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# Is x(x-y) positive? x<0 x<y

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Director
Joined: 12 Jun 2006
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Is x(x-y) positive? x<0 x<y [#permalink]  14 Dec 2006, 22:07
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I don't understand why the answer is what it is. I'll post my thoughts later. Maybe someone can let me know where my reasoning is off.

Is x(x-y) positive?
x<0
x<y
Manager
Joined: 25 Sep 2006
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yes C

Why don't you post your reasoning and we see whats wrong.
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livin in a prison island...

Director
Joined: 12 Jun 2006
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I picked E.
We all agree that neither (1) nor (2) is independently sufficient.

x(x-y) = x^2 - xy

Picking #s

(1) x<0
(2) x<y

Based on (1) and (2) it seems as though y can be 0 or 1.

Scenario A:
x^2 - xy
-1^2 - 1(0)
1

Scenario B:
-1^2 - 1(1)
0

Two different #s using (1) and (2). Insufficient.
Where did I go wrong?
VP
Joined: 28 Mar 2006
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Re: DS: Number theory [#permalink]  15 Dec 2006, 04:08
ggarr wrote:
I don't understand why the answer is what it is. I'll post my thoughts later. Maybe someone can let me know where my reasoning is off.

Is x(x-y) positive?
x<0
x<y

from I it is INSUFF

from II x-y<0 this is needed 'cos who knows if x=y??

so I and II are needed
Senior Manager
Joined: 08 Jun 2006
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Location: Washington DC
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Going for C too..
It is good even when y = 0 or + ve
Director
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Quote:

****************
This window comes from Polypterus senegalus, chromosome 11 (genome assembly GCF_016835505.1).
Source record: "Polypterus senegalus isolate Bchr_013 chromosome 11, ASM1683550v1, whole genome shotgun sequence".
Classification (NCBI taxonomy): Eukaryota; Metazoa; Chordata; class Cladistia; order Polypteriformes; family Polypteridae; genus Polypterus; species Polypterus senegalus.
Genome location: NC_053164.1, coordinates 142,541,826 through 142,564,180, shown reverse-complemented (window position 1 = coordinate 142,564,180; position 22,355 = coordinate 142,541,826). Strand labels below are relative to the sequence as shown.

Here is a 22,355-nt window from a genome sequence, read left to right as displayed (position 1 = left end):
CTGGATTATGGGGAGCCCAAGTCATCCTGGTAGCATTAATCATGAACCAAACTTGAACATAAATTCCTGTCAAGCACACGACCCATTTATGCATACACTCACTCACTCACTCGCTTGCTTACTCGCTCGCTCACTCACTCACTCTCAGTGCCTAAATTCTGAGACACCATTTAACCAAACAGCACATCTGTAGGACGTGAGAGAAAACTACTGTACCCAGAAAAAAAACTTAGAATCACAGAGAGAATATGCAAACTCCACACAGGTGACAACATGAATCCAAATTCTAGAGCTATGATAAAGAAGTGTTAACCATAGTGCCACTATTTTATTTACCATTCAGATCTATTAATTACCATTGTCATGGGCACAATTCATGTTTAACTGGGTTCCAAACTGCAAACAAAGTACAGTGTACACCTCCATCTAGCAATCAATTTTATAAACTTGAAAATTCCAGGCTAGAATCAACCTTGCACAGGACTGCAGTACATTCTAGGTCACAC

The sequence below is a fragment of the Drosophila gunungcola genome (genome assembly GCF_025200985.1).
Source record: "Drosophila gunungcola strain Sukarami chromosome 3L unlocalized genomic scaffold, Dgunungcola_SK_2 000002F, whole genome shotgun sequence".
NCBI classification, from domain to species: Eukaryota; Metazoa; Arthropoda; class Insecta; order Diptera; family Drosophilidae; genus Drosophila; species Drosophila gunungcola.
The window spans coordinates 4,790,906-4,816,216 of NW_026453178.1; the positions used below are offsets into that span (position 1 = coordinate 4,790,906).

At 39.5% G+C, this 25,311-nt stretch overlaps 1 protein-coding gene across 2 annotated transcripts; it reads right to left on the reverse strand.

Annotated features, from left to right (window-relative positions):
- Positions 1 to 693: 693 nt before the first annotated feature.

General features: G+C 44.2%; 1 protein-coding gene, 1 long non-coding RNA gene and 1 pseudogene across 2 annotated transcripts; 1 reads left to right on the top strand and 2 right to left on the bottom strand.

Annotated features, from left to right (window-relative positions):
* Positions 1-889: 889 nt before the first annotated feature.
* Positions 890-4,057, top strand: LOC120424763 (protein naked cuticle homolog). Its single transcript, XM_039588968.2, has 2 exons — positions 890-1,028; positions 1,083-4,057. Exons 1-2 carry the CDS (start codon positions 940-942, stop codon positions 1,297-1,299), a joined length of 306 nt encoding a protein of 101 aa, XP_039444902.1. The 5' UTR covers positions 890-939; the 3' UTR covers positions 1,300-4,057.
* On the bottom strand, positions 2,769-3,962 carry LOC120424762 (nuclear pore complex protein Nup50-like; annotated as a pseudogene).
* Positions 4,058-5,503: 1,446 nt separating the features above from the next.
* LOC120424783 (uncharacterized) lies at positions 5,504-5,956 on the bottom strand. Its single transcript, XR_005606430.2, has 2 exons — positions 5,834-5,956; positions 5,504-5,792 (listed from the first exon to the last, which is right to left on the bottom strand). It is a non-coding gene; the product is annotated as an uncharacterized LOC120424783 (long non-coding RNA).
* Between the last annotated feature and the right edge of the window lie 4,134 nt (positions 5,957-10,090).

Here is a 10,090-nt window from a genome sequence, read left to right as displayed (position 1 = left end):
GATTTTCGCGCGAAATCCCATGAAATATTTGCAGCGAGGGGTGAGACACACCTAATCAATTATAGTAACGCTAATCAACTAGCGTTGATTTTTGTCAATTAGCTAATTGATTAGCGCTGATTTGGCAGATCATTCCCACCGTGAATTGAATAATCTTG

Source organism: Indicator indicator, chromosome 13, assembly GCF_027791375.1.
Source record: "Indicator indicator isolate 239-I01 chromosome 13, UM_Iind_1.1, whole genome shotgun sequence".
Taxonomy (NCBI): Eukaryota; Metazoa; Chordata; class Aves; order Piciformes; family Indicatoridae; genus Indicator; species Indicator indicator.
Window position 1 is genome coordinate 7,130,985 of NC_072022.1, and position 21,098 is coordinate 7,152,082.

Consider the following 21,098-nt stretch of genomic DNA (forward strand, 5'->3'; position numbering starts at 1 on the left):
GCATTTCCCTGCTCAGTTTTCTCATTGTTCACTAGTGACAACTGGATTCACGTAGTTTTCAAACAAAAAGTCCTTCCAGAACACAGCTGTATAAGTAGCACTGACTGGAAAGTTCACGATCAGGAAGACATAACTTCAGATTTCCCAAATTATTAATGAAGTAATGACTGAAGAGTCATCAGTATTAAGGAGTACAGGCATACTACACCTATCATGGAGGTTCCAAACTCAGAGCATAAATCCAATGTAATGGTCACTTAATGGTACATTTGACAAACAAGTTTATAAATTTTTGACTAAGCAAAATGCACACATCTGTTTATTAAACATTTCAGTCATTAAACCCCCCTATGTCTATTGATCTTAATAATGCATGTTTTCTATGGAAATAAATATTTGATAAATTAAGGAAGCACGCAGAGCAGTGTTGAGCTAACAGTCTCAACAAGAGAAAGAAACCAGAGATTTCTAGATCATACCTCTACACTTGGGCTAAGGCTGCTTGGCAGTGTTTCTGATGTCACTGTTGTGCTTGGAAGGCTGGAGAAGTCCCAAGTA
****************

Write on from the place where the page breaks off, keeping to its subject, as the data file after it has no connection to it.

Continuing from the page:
-1^2 - 1(1) -1^2-(-1*1)=1+1=2=+ve

Thank you Sumithra .... carelessness
Senior Manager
Joined: 23 Jun 2006
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there is a lesson in ggarr's mistake.

virtually all books/gmat courses teach the power of "picking number" strategies...

however, at least from what i understand, very rarely teach when NOT to you it. it can be an hazardous methodology sometimes....

the more obvious cases are when 1,2,3 and even 4 examples that "goes right" doesn't tell us that something will always (for any number)"go right".
this usually happens in DS questions, but not always...

the other, less obvious case when you SHOULD avoid "picking numbers", is where this method creates lots of "work", that is, computations and arihmetics. especially if these involve fractions, negative numbers and exponents.

most of us will eventually will do some mistakes in calculations.

true.... we can be careful and avoid those mistake (a wise move)... but, we can altogether avoid the computation itself.

like in this question. in order to find if a multiplication is positive or negative we should just ask if each component is positive or negative... not try numbers to see whats happenning there....

i claimed before and i still claim, succeeding gmat quant is not about knowing enough math techniques for solving problems, but rathr - using as few math skills as possible to solve them.

just my two pence.
Director
Joined: 12 Jun 2006
Posts: 536
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Kudos [?]: 29 [0], given: 1

Quote:
like in this question. in order to find if a multiplication is positive or negative we should just ask if each component is positive or negative
hobbit, how would you have reasoned this w/o picking at least one set of #s (i.e. [-1^2 - ((-1)(0)) & -1^2 - ((-1)(1))])

I know in order to be safe picking #s I should've tried fractions too. In that way, this methodology is flawed. Anyone, please explain how you approached/would approach this prob.
Intern
Joined: 01 Dec 2006
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I'll give this a shot...

I mutliplied it out.

x^2 - xy

Now, x < 0 so x must be negative and the first half of the above equation is positive (x^2).

So you have POSITIVE NUMBER - (NEGATIVE NUMBER)Y

Statement 2 says that x < y, so y is either 0 or positive.